Sponsored Post

Retelling Stories

November 25, 2019

By Fujifilm (Sponsored)

Photos @ Rowena Meadows

Rowena Meadows, strengthened by her background in psychology, uses photography to not only understand people, but also as a way to help them understand themselves.

Rowena Meadows has always had a strong urge to understand people. As a little girl, if one of her peers was mean to her, she would search for an explanation. Maybe her classmate that teased her had had a tough morning or was unhappy for reasons outside of her control. Rowena grew up to pursue a career in psychology in order to understand the struggles of other people more fully.

While she was in school for psychology, she learned about the growing genre of documentary family photography. Her instructor held “Day in the Life” sessions where she spent 12 hours with a family, photographing them as they went about their day.

This was a lightbulb moment for Rowena, who now holds 8- to 10-hour versions of these sessions with her clients. Her background in psychology has equipped her with the skills of observing, listening and learning. She uses photography as a way of understanding people and helping them understand themselves. Holding a mirror up to other people’s lives, making sense of their struggles, helping people appreciate the full spectrum of family life. These are the ingredients for a good composition.

Only posting happy photos does not offer a full picture of family life. When she spends an entire day with a family, she is almost always exposed to the challenges of their life. A successful shoot includes capturing the difficult moments of her subject’s lives.

“I remember seeing kids having tantrums at malls and thinking how beautiful it looked,” Rowena says. In that moment, kids become lost in their emotions. They don’t care about what their face looks like or what other people think about them. She is also interested in the way that parents choose to cope with moments like these.

“If it was my kid having a tantrum, I would only feel anger and resentment,” she admits. However, photographing these moments for other families has shifted something for Rowena.

Even though she doesn’t take photographs of herself when she is dealing with one of her kids in the midst of a tantrum, she can visualize what those photos would look like. This creates a pause; she moves from a reactive state to one in which she exists in the moment. She wants her clients to appreciate the full spectrum of emotions that you move through in a given day.

“It’s very validating to put that photo in front of a parent who’s had a hard day,” Rowena explains. “It helps you be less resentful because someone has said ‘I see you’, which helps you let go a little bit,” she says.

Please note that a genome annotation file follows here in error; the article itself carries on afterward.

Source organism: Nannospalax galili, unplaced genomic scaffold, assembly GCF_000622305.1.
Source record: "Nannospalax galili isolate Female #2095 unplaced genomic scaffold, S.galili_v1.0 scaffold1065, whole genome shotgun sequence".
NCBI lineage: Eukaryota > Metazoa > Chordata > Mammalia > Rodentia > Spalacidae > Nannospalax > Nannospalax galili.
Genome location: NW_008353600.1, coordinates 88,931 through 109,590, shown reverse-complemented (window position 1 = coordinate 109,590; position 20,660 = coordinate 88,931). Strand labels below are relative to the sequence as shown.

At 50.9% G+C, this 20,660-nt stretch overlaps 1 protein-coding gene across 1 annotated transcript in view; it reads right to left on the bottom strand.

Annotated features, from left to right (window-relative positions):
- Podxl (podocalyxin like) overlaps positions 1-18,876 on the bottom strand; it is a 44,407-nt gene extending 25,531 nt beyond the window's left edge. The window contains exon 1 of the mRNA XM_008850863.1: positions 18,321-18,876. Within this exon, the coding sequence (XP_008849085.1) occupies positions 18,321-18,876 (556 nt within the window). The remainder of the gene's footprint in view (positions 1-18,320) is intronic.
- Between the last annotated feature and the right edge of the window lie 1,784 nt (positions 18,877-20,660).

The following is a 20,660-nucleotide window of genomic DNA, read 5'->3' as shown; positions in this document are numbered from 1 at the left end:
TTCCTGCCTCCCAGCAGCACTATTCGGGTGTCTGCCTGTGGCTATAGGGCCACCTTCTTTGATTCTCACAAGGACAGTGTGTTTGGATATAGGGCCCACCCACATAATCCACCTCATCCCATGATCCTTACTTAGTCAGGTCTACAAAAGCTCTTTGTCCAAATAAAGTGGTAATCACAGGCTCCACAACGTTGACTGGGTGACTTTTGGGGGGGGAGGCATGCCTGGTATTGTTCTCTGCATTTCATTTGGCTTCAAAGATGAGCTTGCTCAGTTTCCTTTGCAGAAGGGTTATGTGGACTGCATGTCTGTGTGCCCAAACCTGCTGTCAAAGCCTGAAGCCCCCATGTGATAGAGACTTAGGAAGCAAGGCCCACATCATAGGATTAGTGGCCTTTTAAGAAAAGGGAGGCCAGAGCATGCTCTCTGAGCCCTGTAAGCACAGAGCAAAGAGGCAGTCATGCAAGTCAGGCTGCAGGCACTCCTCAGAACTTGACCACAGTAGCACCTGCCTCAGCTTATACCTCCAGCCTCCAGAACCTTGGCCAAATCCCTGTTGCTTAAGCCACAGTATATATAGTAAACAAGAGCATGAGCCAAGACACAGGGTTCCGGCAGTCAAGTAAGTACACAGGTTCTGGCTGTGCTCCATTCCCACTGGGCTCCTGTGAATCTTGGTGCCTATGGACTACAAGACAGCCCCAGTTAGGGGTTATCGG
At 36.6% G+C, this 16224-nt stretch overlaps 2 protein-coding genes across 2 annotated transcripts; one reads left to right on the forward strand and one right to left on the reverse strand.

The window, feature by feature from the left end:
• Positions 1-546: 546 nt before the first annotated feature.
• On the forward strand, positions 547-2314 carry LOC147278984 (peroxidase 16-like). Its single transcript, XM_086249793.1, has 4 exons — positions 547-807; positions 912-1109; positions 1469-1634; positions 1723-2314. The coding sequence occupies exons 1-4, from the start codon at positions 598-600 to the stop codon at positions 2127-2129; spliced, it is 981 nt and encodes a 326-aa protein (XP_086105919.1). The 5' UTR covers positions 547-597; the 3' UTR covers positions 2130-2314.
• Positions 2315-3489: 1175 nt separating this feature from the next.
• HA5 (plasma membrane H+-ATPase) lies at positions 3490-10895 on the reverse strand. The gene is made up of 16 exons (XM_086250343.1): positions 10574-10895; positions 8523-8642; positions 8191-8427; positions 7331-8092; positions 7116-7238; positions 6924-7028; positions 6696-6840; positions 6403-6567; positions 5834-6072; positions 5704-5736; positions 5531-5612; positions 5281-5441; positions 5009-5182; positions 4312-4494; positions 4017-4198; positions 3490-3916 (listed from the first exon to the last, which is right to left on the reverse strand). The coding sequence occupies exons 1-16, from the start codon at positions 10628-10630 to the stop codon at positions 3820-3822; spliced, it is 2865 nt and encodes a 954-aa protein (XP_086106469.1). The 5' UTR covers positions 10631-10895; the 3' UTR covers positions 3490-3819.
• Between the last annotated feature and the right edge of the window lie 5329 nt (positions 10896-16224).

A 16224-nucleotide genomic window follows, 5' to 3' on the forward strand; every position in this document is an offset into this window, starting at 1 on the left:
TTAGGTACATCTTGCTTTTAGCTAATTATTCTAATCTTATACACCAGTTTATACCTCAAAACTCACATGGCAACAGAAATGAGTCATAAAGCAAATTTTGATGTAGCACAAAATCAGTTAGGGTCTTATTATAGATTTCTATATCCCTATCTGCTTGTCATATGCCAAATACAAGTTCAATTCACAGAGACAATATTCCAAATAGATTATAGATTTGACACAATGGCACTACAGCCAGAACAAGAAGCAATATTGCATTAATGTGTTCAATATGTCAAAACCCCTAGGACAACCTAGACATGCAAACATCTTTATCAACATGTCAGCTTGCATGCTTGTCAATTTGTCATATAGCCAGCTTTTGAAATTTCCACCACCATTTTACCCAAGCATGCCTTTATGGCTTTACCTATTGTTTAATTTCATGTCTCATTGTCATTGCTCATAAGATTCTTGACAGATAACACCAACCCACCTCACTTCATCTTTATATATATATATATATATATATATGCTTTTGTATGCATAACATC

It’s important to her that her photographs honor the truth, but also provide her subjects with an opportunity to look at their lives from an outsider’s perspective. The most moving thing, she said, is when parents—who are not often in the photos—realize how hard they work, and how much they have to give. “Many mothers have said that looking through their images is the first time they have felt truly seen and validated as a parent and as a person,” she commented.

Rowena is influenced by her research in psychology. Humans tend to remember events based on the narratives that we have created about ourselves and others.

When clients talk about their kids, they might describe one child as very social and the other as shy. These are roles that they have assigned to their children. “It’s my responsibility to hear these stories and then look for exceptions to them so that people can have more accurate memories, since those stories are not necessarily true most of the time,” she says.

Rowena’s father often talks about how he wasn’t a good father when she was a kid. But Rowena remembers her childhood differently.

“He doesn’t have any photos of the many times he stayed up until midnight helping me with assignments or played games he probably hated playing with us in the backyard,” she says.

Those moments were never documented with a camera. His memories support the narrative he has created about what kind of father he believes he was, and Rowena has no tangible evidence to demonstrate a different view of the past.

Through her photography, Rowena wants to give people more accurate memories of their lives by depicting both their joys and their struggles. In just one day, Rowena can witness the full spectrum of human emotions in another person’s life and every moment is one that she believes should be celebrated.

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